Reducing Back Pain Within The Workplace!

Posted By Kelly Hone on 2018-03-16 11:14


Did you know: Back pain is a major health concern for workers and is likely to affect 80 percent of adults in Brits during their lifetime.

Your back is very complex, with structures comprising the interlinking vertebrae bones of the spine, cartilage or discs, muscles, tendons and nerves, and backs play a central role in supporting, moving and protecting our bodies. Any problems with our backs can have a debilitating impact on us physically and mentally. Staining your back on a regular basis will cause injury further down the line!

Triggers of back pain can vary from one-off movements such as standing up from a sofa to ongoing triggers such as regularly lifting heavy items in the workplace- always know your surrounding and how to lift correctly. 
Very few cases of back pain are caused by serious chronic conditions but the impact on business and absent employees is significant. The Health and Safety Executive estimates that there were 223,000 cases of work-related back problems in 2014-15 and that some 2.9 million working days were lost due to work-related back pain at an average of 13 working days lost per sufferer!

Luckily, there are many steps that both employees and employers can take to reduce the risk of back pain and the consequent loss of work days, as well as treating the debilitating impact of this condition.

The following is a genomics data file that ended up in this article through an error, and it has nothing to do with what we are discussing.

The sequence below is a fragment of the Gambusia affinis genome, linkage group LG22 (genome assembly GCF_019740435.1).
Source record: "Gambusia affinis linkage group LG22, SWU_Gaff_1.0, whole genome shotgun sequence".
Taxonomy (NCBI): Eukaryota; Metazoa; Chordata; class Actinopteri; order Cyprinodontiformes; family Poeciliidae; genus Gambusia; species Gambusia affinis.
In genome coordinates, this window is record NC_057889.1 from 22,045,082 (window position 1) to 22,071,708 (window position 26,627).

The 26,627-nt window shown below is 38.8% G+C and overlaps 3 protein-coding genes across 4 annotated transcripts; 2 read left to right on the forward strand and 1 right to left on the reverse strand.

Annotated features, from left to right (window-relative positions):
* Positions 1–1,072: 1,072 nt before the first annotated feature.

Causes of back pain:

Serious back conditions or diseases are rare. It is minor strains, inflammation or pinched nerves that account for the majority of cases of back pain, frequent causes of which are:

  • Sudden twisting or bending awkwardly.
  • Sitting incorrectly in a chair for long periods- possible slouching.
  • Overstretching.
  • Driving for a long time without stopping for a break.
  • Repetitive strain caused by overusing certain muscles (e.g. when playing a sport or carrying out heavy lifting at work);
  • Stress can also effect back pain.

More serious and chronic back problems are far less common and require medical treatment. They include:

  • Sciatica, slipped/prolapsed disc – lower back pain characterised by numbness and tingling in one leg.
  • Arthritis – stiffness and pain in the joints.
  • Whiplash – neck pain and headaches following an impact.
  • Pain caused by a spinal fracture.

Different groups of workers can be more susceptible to back pain than others, depending on the sort of work you do. For example, a care worker involves a lot of lifting, twisting and driving between appointments are particularly at risk. Full training The back care charity BackCare estimates that more than 70 percent of unpaid carers in the UK suffer from back pain, which is highly disabling in a third of cases.

Other workers at a heightened risk of back pain include:

  • Office workers who sit at computers for long periods: Make a cup of tea and move around!
  • Long distance drivers- Make sure you have regular breaks!